Courier company Glovo and robotics specialists Goggo Network will in the coming days launch the first robot delivery service in Spain.
These fully automated robots (no remote driver unless needed) will start to operate between the upmarket neighbourhoods of Goya and Retiro in central Madrid.
When Glovo receives an order, a robot will go to the designated supermarket where the food and other goods that have been ordered by the customer will be prepared and packed into the robot, which will then drive itself to the customer’s address and notify them once they arrive.
So for customers, it’s practically the same as when they usually order food to be delivered, only that instead of opening the door to a human rider it will instead be a robot.
The device is electrically powered and rides at a maximum speed of 5km/h, about walking pace. It’s also relatively small in size: 80 cm high, 80 cm long and 40 cm wide, and weighs around 40 kg.
For now, it will operate only around pedestrian areas and its radius of operations will be of one kilometre.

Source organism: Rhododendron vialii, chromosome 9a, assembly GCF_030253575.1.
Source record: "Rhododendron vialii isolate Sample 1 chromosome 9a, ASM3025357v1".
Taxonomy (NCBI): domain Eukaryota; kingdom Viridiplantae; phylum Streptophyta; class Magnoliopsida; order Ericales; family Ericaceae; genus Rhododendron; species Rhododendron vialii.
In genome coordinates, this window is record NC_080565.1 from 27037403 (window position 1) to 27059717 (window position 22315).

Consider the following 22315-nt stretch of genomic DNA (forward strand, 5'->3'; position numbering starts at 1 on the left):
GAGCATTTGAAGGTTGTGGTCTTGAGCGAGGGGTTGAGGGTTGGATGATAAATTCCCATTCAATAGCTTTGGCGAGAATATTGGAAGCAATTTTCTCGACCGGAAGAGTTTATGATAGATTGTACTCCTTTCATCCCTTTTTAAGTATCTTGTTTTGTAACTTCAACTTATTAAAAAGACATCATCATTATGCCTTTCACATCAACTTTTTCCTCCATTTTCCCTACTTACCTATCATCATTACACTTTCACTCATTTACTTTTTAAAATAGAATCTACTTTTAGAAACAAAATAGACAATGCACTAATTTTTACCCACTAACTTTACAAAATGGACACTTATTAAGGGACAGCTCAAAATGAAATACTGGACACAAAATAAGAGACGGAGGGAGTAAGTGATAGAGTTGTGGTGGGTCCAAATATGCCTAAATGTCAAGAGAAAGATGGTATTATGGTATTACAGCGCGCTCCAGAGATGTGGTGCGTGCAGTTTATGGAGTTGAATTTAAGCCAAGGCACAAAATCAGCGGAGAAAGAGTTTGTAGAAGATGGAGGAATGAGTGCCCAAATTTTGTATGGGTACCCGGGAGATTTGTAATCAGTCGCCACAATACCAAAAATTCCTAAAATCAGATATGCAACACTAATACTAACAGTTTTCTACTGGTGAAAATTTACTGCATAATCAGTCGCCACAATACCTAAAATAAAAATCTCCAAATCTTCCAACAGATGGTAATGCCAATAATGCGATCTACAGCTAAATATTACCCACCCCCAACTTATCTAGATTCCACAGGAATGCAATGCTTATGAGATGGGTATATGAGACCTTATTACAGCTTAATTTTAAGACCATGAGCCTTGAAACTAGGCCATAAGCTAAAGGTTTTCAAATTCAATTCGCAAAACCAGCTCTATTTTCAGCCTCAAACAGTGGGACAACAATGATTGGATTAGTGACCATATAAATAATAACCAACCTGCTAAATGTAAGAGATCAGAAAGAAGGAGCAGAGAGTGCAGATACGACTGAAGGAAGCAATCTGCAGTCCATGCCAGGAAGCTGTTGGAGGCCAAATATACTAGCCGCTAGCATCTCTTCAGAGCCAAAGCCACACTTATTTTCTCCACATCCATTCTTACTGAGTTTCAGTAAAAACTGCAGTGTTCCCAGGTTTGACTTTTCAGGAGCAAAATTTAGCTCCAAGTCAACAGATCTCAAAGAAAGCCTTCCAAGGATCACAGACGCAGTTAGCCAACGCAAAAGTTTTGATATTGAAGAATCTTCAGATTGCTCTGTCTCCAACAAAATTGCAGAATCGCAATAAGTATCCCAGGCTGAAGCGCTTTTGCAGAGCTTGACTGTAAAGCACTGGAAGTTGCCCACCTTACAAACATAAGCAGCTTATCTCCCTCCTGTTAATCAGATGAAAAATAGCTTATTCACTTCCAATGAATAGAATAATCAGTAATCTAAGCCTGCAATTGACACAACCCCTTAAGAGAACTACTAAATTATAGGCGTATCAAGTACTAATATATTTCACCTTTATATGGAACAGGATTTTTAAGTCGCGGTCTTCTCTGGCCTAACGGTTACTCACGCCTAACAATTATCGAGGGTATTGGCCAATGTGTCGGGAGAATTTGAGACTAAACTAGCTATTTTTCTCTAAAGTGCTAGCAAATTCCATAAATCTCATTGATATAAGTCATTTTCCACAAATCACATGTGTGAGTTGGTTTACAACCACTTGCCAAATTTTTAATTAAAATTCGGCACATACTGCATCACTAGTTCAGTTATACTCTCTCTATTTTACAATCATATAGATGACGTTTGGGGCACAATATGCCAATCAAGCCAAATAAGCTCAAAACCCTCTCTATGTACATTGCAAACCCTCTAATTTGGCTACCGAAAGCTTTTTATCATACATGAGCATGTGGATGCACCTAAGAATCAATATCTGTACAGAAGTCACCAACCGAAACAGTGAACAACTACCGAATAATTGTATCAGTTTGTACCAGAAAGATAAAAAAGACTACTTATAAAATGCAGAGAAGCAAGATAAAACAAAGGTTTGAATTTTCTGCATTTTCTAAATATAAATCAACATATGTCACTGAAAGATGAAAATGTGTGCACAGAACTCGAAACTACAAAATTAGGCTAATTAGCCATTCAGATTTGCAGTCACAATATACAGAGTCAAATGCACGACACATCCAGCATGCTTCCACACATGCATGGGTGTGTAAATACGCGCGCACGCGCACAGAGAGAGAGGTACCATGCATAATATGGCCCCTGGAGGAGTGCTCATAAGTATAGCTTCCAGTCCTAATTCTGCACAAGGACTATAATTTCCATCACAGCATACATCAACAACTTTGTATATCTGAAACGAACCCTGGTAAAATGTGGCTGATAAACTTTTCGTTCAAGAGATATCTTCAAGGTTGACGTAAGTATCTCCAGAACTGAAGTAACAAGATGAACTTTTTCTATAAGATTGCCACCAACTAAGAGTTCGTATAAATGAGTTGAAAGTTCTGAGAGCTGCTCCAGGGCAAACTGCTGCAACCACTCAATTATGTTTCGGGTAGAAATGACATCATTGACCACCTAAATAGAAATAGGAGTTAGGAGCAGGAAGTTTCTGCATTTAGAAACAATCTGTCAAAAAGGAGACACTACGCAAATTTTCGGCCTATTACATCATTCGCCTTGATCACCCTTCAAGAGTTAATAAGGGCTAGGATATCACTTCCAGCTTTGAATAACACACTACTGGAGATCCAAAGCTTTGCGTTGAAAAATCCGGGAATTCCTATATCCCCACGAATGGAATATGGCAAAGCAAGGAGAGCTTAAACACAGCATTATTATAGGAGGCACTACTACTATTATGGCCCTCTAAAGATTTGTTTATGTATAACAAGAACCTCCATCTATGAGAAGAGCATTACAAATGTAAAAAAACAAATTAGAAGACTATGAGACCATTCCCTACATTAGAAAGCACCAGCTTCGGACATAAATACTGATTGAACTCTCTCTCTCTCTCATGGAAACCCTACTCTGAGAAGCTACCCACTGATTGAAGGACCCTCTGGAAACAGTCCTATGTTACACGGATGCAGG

This will serve as a testing ground for its safety and a team of humans will be supervising how pedestrians adapt to its presence as it moves around Madrid’s Barrio de Salamanca.
In recent years similar robotic rollouts have been tested and remain in use in some areas in the United Kingdom, the United States and China.
The English cities of Northampton and Milton Keynes now have 200 shopping delivery robots operating successfully in each, with no reported accidents.
In the US however, they have drawn some criticism from unions who fear these food delivery robots, on wheels or in the air in the form of drones, will result in jobs being taken from people.
It may be a while before these robot riders are introduced widely across Spain, but Goggo Network does have another autonomous mobility device they plan to launch: a mix between a food truck and a vending machine that will move around the Spanish capital serving food.
If the launch of both smart delivery devices is successful, Goggo Network co-founder Yasmine Faige believes the automated service could soon be used by retail stores and eventually as a means of travel, but first they have to find out “how people (in Spain) will react” to the arrival of these futuristic devices.